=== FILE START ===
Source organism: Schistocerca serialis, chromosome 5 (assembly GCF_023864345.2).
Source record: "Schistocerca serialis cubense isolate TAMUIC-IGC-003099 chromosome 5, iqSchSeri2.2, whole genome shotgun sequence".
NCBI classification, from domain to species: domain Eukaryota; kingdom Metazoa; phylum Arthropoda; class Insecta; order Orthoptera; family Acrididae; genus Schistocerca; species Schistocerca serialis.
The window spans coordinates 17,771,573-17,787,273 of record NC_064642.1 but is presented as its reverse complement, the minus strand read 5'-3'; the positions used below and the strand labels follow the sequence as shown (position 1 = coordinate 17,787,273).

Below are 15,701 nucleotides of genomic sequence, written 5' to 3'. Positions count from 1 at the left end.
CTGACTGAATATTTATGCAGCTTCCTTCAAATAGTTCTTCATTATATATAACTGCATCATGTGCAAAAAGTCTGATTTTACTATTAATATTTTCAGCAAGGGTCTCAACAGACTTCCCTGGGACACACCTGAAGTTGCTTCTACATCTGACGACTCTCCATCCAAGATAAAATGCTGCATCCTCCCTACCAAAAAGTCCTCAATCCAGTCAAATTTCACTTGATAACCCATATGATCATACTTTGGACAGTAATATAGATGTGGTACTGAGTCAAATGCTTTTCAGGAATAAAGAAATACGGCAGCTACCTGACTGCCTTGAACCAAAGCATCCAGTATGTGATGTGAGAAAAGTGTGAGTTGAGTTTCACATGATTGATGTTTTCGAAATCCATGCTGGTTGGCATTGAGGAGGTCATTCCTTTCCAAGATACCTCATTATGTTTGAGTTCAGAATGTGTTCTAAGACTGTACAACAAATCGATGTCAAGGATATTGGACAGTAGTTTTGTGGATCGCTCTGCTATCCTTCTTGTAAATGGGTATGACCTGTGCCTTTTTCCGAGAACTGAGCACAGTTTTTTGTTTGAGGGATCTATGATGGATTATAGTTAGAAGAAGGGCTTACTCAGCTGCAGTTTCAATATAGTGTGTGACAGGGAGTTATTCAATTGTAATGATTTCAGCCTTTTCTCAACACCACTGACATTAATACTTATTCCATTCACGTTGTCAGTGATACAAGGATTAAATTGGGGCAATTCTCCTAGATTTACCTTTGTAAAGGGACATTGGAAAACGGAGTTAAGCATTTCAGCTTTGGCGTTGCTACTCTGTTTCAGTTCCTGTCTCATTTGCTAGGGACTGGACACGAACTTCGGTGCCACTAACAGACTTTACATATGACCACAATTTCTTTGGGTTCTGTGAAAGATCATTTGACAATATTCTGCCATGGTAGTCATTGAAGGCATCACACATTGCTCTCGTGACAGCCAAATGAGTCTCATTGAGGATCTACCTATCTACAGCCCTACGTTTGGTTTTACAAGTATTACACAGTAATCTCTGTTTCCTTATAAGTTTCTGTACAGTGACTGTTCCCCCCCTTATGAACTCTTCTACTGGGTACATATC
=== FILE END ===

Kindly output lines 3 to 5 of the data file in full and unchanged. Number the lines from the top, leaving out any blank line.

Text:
NCBI classification, from domain to species: domain Eukaryota; kingdom Metazoa; phylum Arthropoda; class Insecta; order Orthoptera; family Acrididae; genus Schistocerca; species Schistocerca serialis.
The window spans coordinates 17,771,573-17,787,273 of record NC_064642.1 but is presented as its reverse complement, the minus strand read 5'-3'; the positions used below and the strand labels follow the sequence as shown (position 1 = coordinate 17,787,273).

Below are 15,701 nucleotides of genomic sequence, written 5' to 3'. Positions count from 1 at the left end.